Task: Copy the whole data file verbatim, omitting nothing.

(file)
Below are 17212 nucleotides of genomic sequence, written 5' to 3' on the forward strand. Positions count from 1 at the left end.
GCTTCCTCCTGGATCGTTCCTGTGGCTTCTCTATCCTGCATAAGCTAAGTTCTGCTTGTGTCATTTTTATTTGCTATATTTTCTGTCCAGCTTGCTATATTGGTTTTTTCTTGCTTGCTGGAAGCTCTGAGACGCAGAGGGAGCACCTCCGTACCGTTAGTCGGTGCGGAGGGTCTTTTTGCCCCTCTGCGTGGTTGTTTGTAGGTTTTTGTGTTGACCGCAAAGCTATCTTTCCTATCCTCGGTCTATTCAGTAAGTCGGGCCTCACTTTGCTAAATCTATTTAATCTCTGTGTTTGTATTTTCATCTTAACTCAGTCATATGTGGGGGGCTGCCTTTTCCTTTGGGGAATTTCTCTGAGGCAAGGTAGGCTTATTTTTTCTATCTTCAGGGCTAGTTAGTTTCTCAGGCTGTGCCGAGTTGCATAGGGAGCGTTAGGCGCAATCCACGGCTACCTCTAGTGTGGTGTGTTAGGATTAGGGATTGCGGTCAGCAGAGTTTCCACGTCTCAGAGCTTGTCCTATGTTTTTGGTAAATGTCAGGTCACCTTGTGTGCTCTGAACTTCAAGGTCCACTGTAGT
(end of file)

Below are 17212 nucleotides of genomic sequence, written 5' to 3' on the forward strand. Positions count from 1 at the left end.
GCTTCCTCCTGGATCGTTCCTGTGGCTTCTCTATCCTGCATAAGCTAAGTTCTGCTTGTGTCATTTTTATTTGCTATATTTTCTGTCCAGCTTGCTATATTGGTTTTTTCTTGCTTGCTGGAAGCTCTGAGACGCAGAGGGAGCACCTCCGTACCGTTAGTCGGTGCGGAGGGTCTTTTTGCCCCTCTGCGTGGTTGTTTGTAGGTTTTTGTGTTGACCGCAAAGCTATCTTTCCTATCCTCGGTCTATTCAGTAAGTCGGGCCTCACTTTGCTAAATCTATTTAATCTCTGTGTTTGTATTTTCATCTTAACTCAGTCATATGTGGGGGGCTGCCTTTTCCTTTGGGGAATTTCTCTGAGGCAAGGTAGGCTTATTTTTTCTATCTTCAGGGCTAGTTAGTTTCTCAGGCTGTGCCGAGTTGCATAGGGAGCGTTAGGCGCAATCCACGGCTACCTCTAGTGTGGTGTGTTAGGATTAGGGATTGCGGTCAGCAGAGTTTCCACGTCTCAGAGCTTGTCCTATGTTTTTGGTAAATGTCAGGTCACCTTGTGTGCTCTGAACTTCAAGGTCCACTGTAGT